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Arnold Palmer Leaves Golf Footprint at Oglebay

‘The King’ is remembered locally

File Photo byScott McCloskey Arnold Palmer speaks at a press conference at Oglebay in 1997 announcing the buliding and design of the Palmer Golf Course.

WHEELING — It seems everyone that had the opportunity to meet or interact with Arnold Palmer has a story to tell. That’s the way the golfing legend wanted it, according to Oglebay Foundation Chairman Randy Worls.

”He was exactly what you thought he was whether it was on TV or off the course,” Worls said Monday, a day after it was announced Palmer had passed away at the age of 87. ”When he announced the course at Oglebay, we took him out to show him where the first tee would be. He was walking across the putting green and there were a couple guys standing there who said ‘you are Arnold Palmer.’

”He said ‘yes’. And they asked him to sign their ball and the autograph took up the entire golf ball.”

Palmer brought the game of golf into the mainstream, making it popular during a time in which baseball and football were alone at the top of the professional sports food chain. PGA Tour Commissioner Tim Finchem told the Associated Press there would be no modern-day PGA Tour without ‘The King.’

Worls recalled the first time Palmer made an appearance in the area, which was 1960 — the year he captured the Masters for the second time. Palmer agreed to play in an exhibition for the Junior League of Wheeling.

”The deal was, he gave them the first $300 of ticket sales,” Worls said. ”Then he got the first $1,500 of what was made and they got the second $1,500.

”They split everything else.”

But it was in 1997, the same year he was diagnosed prostate cancer that was caught early, that Palmer began to cement his legacy in the Ohio Valley. It was announced then that the Arnold Palmer Design Corporation would build a course at Oglebay.

”We paid a fee for them to design the course and we wanted a ‘name’ architect,” Worls said.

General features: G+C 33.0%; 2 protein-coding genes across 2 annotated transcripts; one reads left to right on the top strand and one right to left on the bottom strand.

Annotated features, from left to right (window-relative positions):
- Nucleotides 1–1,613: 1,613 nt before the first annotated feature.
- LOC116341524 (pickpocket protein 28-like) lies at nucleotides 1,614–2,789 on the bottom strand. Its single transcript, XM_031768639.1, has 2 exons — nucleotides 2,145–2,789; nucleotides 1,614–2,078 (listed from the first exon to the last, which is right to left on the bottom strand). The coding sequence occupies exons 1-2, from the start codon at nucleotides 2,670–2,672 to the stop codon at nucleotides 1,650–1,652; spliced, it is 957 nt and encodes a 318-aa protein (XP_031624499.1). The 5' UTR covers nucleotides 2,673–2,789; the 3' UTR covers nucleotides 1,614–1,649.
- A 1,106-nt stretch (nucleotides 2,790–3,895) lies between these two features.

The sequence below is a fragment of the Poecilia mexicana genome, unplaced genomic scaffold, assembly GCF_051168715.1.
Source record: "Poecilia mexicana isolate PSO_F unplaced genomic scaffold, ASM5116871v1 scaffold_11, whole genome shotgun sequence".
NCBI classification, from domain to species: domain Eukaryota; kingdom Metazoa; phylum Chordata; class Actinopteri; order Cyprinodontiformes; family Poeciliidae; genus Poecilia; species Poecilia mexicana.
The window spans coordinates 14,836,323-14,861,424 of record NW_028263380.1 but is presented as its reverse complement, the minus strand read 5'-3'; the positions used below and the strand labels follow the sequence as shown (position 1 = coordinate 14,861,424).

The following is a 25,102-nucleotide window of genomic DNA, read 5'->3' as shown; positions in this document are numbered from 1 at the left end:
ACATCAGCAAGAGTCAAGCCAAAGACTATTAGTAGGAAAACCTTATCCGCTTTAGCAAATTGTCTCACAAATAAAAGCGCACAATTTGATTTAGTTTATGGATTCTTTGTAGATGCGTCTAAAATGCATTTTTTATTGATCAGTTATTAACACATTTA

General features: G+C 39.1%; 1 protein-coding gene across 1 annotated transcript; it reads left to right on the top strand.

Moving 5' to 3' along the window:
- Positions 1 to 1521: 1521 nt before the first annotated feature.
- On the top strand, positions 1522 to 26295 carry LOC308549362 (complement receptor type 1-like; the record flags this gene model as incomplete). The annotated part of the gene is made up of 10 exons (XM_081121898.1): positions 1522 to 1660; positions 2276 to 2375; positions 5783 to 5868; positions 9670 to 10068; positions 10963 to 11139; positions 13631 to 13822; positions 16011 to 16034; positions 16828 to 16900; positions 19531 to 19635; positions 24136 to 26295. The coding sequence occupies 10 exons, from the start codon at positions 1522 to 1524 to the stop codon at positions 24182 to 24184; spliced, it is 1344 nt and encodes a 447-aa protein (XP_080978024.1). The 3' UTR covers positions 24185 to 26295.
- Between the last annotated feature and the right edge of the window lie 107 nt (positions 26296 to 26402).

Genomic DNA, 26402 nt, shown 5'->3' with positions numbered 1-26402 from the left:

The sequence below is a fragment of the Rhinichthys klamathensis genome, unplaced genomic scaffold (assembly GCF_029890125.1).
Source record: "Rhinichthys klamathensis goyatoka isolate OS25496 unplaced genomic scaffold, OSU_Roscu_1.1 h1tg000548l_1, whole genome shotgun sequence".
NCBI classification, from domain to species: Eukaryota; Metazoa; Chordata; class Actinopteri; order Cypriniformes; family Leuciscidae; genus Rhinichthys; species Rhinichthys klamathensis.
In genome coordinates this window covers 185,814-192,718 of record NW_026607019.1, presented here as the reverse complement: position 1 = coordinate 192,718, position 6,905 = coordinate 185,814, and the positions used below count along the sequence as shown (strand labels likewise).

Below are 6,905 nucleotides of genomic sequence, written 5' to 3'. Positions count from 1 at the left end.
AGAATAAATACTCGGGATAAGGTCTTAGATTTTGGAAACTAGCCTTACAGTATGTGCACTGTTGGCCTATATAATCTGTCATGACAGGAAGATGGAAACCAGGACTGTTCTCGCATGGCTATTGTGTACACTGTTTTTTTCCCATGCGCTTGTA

After the completion of the course, which opened in 2000, Palmer played a nine-hole exhibition and then stayed for dinner.

”When he finished, he turned to us and said ‘I want you to make it an Arnold Palmer Signature Course,’ ” Worls said. ”He basically gave us an $850,000 contribution.

”He was a complete gentleman. A couple times I walked into rooms where he was. He would come in, shake my hand and say ‘good to see you.’ ”

Worls spoke at length about several instances in which Palmer showed his character. Like the time the golf great was in town to describe the course layout.

”He was going over to meet the people personally. A lady stopped him and they talked for 6-7 minutes,” Worls said. ”Two days later I got a certified check… from that lady.

”She said ‘my husband and I have watched him on TV and just love him, and he took the time to come chat.’ ”

Then there was the time Palmer stood on Worls’ back porch and had 100 pictures taken.

”I sent them to him and he personalized every one,” Worls said.

Worls said the addition of the Palmer Course has certainly benefited Oglebay during the years. It’s the linchpin for traveling golf enthusiasts.

”It became the main magnet,” Worls said. ”The Palmer Course has been the key to building our golf package.

”Bringing in golf packages is very important for us, because players come and stay overnight.

”Palmer was the guy that made golf a business, and he has made a lot of money for a lot of guys.”

For Wheeling resident Stuart Bloch, a former president of the United States Golf Association and longtime Palmer friend, just lending his name to a course has had a major impact on the area.

”When Oglebay hired him to design the course I was delighted,” he said. ”It has given Oglebay a stronger reputation in the golf world.

”His architecture business was very successful, but there has never been a personality like Arnold.”

As far as what Palmer meant to the game of golf nationally, Bloch says that is immeasurable.

”Professional golf wouldn’t be the same without him,” Bloch said. ”They just completed the Tour Championship last weekend and they were playing for a $35M purse.

”Sam Snead didn’t make that in his career, and he won 80 tournaments.”

Thad Obecny II, one of the area’s most accomplished amateur golfers, said it was a privilege to play the course growing up. Speaking from Coastal Carolina University where he attends school and is on the golf team, Obecny fondly recalled rounds at Palmer.

”That was our home course when I played for Wheeling Park. I have probably played it 40 or 50 times,” Obecny said. ”It’s one of my favorite courses in the state and it’s challenging (because of) the different lies you get and the green complexes.”

Obecny believes most his age don’t have a true appreciation for Palmer’s talent, which produced seven major titles and 62 victories overall.

”You have to trust history,” he said. ”He was one of the best — better than Tiger Woods, in my opinion.

”He was always an inspiration to me and I always wanted to be like him.

”You don’t have to watch football to know who Tom Brady is. And you don’t have to watch golf to know who Arnold Palmer is.”

Worls said Palmer’s place in the game’s history is secure.

”Talk to any pro player, even the youngest ones, they will all agree that Palmer put them in place to make these million-dollar purses,” he said. ”He changed golf.”

Especially in the Ohio Valley.


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